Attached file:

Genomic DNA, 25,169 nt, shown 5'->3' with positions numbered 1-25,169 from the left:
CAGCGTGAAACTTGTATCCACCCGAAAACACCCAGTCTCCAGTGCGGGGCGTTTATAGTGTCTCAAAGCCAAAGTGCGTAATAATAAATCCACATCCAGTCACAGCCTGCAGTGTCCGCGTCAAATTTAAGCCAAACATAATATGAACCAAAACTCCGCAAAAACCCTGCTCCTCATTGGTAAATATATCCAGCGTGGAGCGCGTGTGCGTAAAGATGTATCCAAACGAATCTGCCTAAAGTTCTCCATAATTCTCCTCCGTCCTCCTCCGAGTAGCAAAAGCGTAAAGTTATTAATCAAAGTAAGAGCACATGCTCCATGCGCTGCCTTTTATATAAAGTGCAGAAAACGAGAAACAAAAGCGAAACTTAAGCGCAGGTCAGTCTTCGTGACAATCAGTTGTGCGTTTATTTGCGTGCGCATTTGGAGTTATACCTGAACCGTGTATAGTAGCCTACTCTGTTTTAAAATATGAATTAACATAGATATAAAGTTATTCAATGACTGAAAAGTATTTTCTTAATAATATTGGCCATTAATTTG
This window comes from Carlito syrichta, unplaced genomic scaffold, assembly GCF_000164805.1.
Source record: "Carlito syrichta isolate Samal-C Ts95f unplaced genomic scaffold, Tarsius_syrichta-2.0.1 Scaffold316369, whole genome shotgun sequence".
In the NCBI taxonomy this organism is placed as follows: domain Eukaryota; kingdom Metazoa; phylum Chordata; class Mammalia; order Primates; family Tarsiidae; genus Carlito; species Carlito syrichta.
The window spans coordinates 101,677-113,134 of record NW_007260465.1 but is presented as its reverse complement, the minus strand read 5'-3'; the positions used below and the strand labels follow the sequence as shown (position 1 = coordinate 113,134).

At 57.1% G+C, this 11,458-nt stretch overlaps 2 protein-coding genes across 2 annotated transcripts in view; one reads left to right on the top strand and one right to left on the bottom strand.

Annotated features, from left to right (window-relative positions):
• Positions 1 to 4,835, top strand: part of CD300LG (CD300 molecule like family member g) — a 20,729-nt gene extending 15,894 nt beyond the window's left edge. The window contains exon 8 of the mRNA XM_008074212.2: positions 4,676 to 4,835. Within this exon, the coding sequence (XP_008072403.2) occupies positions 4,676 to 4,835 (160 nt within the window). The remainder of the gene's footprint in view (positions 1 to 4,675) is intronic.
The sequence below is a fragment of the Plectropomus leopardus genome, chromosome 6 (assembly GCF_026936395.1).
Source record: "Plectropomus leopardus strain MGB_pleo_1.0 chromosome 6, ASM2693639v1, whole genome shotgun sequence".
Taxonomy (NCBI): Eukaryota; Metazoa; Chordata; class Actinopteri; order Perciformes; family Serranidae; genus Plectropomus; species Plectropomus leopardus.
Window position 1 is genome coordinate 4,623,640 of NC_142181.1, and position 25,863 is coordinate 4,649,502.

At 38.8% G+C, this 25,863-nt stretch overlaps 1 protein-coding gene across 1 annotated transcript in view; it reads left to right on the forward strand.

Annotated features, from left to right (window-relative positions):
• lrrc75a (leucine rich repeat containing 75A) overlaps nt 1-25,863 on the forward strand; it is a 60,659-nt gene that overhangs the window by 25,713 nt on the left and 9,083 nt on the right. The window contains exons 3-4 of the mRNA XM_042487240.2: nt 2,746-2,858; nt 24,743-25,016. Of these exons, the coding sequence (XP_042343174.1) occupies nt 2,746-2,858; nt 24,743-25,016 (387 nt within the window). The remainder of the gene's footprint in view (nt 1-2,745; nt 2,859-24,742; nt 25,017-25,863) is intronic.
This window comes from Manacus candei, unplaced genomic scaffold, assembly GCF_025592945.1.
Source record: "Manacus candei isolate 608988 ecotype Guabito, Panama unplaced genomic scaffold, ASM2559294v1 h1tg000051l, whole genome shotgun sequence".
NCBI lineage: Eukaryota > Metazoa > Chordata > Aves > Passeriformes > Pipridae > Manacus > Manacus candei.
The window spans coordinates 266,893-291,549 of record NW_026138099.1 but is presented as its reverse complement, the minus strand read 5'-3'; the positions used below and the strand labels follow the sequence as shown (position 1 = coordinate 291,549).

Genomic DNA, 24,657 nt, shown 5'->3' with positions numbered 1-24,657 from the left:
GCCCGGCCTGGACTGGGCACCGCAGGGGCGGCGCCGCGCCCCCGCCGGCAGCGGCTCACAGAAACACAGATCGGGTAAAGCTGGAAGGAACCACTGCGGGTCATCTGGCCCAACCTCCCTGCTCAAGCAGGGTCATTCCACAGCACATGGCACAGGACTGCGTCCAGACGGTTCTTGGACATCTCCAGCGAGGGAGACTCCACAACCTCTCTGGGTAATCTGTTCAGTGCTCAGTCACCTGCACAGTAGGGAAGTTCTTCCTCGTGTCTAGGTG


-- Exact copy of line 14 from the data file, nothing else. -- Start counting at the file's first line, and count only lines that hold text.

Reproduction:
At 38.8% G+C, this 25,863-nt stretch overlaps 1 protein-coding gene across 1 annotated transcript in view; it reads left to right on the forward strand.